Wednesday, June 9, 2010

All I Got On Stops

I think it’s time to finish emptying my brain on stops.

No matter how you choose to teach your horse to stop, the Balanced Ride way, by saying whoa and pulling, the key to getting a horse to slide is he has to understand being still.

From the first day I’m on a horse, whether it’s a retrain, tune-up or starting a colt, he is rewarded by standing still.

Standing still is never a command, it’s a gift from me to my horse.

When I first ride a colt I get down when he is still by his own choice.

I keep that up for the first few weeks.

When I ride an anxious, moving horse I let him move.

We lope circles, trot diagonals, go through transitions, I’m not mean or angry I just let him move under my control, then I offer to let him be still.

When I ride my broke horses I have to be honest, I’ll get mad and get after them some for fidgeting. But not much. My yellow mare does it just to screw with me, so I can’t pay too much attention.

When I offer a horse a chance to be still I really offer it. I relax my body and loosen my reins.
Since I ride western I really throw out some rein, but you English guys can still give them their head.

If the horse is restless we move out.

I don’t pull on the reins to fix him, the reins have nothing to do with being still. I just kick him forward and regain contact with his face as we move out.

Every time my horse is still I relax. He very quickly figures this one out. This is what I call hunting a stop.

It has nothing to do with me forcing him forward every step. It just means he appreciates the gift and takes it when offered.

Once my horse understands my gift from my body language I add the word Whoa.

I say Whoa as in Woah. Not Ho. I stretch it out like I’d like the stop to be. Whooooooah. I try to say it the same way ever time.

This is the big present. Because if my horse stops as soon as I say Whoa I do absolutely nothing.

No pull, no leg, no spur, nothing. We just hang out for awhile.

I don’t care if he sniffs my boot or the ground. He can shake, snort, look around. It’s a mental and physical rest. He can rebalance himself or cock a hip. But he can’t move around. No pawing.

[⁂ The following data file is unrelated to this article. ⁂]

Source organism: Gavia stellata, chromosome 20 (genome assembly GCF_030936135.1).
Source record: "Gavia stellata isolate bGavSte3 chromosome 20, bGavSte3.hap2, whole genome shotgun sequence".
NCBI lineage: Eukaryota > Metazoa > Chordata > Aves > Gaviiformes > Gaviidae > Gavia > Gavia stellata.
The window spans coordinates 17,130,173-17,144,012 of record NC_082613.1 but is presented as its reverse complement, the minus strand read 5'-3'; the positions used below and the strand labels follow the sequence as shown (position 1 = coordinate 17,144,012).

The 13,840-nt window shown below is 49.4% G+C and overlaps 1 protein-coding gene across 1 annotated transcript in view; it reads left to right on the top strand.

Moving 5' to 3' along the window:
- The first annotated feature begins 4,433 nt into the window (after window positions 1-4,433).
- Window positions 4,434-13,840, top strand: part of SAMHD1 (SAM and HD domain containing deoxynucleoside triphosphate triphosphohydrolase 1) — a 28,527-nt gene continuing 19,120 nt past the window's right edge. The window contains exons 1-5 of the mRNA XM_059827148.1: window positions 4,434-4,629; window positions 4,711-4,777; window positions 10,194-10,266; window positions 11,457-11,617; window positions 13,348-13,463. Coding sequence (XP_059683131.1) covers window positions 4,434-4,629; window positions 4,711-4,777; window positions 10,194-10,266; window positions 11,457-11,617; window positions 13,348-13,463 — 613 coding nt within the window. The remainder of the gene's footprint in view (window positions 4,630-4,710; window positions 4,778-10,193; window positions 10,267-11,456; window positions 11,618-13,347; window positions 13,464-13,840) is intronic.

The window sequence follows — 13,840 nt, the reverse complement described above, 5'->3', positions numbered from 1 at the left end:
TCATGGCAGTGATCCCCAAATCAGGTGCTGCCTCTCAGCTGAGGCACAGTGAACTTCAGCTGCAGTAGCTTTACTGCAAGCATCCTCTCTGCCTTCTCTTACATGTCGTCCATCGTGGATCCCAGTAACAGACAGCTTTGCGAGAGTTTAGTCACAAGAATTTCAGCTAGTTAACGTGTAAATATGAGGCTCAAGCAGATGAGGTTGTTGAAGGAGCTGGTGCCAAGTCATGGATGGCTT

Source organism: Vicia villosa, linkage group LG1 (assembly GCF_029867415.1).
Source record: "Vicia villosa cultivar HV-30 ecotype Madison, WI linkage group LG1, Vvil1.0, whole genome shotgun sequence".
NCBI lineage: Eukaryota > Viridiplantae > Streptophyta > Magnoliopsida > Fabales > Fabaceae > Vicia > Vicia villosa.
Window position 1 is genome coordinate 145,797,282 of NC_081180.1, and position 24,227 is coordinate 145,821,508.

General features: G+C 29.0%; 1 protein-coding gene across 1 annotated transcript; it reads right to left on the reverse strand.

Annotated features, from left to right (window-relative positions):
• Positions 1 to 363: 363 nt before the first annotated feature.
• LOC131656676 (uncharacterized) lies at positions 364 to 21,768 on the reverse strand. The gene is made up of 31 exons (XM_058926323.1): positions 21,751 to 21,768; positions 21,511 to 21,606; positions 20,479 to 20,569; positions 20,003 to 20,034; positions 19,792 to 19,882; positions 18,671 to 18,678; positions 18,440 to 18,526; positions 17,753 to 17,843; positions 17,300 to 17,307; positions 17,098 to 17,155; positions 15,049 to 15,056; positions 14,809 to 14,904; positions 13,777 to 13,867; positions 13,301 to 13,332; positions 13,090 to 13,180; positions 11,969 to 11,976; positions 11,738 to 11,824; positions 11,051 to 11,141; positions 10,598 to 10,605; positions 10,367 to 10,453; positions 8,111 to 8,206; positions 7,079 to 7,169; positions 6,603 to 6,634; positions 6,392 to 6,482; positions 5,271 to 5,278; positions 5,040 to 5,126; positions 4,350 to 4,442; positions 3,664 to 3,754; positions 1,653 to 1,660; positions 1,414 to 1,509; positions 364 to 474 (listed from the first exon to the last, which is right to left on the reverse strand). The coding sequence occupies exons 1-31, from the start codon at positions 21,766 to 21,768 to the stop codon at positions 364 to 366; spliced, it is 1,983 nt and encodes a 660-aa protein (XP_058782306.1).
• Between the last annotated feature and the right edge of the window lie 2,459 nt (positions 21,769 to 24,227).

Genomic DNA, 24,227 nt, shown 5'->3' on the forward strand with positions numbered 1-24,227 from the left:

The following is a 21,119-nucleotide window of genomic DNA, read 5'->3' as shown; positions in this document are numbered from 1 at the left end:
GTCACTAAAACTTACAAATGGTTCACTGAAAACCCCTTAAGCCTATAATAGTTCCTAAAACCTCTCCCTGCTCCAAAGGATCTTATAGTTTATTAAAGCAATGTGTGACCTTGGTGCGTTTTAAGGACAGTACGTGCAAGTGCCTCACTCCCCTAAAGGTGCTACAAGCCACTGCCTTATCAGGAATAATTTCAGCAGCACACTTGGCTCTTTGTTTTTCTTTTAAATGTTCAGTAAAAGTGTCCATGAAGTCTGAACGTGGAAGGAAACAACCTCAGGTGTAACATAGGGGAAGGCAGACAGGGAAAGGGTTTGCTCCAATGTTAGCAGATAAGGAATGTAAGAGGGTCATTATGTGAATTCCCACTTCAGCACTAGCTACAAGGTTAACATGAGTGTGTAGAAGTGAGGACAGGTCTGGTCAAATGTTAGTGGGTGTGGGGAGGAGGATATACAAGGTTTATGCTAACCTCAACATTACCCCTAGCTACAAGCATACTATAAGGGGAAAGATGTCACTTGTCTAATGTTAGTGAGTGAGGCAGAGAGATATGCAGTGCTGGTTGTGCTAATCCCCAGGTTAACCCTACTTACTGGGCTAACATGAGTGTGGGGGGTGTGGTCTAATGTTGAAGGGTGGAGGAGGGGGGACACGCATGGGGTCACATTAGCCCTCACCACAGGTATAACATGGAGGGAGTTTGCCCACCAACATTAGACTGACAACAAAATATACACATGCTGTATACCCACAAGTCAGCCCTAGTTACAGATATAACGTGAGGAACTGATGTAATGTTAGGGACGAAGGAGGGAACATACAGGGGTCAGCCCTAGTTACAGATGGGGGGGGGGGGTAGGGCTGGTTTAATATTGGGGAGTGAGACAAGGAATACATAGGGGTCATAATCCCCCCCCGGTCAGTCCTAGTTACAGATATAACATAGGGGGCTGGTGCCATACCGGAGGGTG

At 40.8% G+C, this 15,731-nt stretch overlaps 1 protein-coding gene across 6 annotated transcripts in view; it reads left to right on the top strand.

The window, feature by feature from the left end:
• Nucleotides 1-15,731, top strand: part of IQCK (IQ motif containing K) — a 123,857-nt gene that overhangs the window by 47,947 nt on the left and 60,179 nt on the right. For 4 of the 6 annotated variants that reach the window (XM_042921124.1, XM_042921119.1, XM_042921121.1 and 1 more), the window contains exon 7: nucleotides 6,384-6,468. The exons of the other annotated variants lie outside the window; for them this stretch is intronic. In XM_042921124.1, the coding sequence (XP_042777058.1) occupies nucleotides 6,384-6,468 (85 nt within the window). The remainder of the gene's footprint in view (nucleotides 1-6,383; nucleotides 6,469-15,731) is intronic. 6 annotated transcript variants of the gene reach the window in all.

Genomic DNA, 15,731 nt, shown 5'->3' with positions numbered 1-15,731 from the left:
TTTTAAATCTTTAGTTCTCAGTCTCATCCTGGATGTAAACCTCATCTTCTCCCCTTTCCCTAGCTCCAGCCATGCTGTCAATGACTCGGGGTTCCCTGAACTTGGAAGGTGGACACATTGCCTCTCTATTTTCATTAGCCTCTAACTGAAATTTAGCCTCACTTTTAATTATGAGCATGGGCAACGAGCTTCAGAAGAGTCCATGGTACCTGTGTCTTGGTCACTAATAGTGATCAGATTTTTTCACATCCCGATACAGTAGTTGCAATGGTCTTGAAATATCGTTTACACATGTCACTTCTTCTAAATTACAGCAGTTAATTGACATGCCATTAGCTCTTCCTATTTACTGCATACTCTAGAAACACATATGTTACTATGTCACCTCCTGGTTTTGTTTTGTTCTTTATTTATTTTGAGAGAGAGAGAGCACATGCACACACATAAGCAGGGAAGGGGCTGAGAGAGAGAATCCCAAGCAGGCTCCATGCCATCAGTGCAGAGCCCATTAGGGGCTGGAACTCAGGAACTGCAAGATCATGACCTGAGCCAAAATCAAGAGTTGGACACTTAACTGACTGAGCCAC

The second I feel the need for my reins the second he goes back to work.

They pick up on this concept very quickly. Usually.

Oh dear, there’s a Mort story related to this….

So now we have a horse who stands still. Usually my horses are sliding 5 or 6 feet by now, that’s their gift to me.

If the horse doesn’t have at least a few feet of slide by now he probably won’t be a huge stopper.

But I don’t give up because I’ve been wrong too many times. I just don’t worry about it.

Because now I’m going to work on my slide stop. My youngsters used to be late 3-year-olds when I started my long slides, now they’re late 4-year-olds.

I use the arena wall to start. I make sure I have good dirt. My horse has all four legs protected. My horse has ½ inch sliders which come just past the heel bulb.

I ask for a brisk lope along the wall. I get ¾ down the rail and say Whoa.

As soon as my horse stops and rebalances I ask for a roll-back towards the wall and we lope off the other direction.

My horse has been taught to roll back at this time, just not at speed.

I use my hands and legs through the roll back. I’m not being tricky, just getting him through the turn.

I keep this up at a good pace. Not a run, just moving along where we’re both comfortable.

The only time I’m in his mouth is through the turn. I release as soon as we’re headed the other way.

So my horse begins to anticipate my hands.

When I say Whoa he starts to stop quicker in anticipation of me getting in his mouth.

Pretty soon his slide gets longer and deeper.

Once he stops at least 2 feet longer than usual I catch him before he turns and let him rest.

I sit on him for about the time it takes to smoke a cigarette (no, I don’t smoke).

If he really parks it I get down, loosen my cinch and put him up.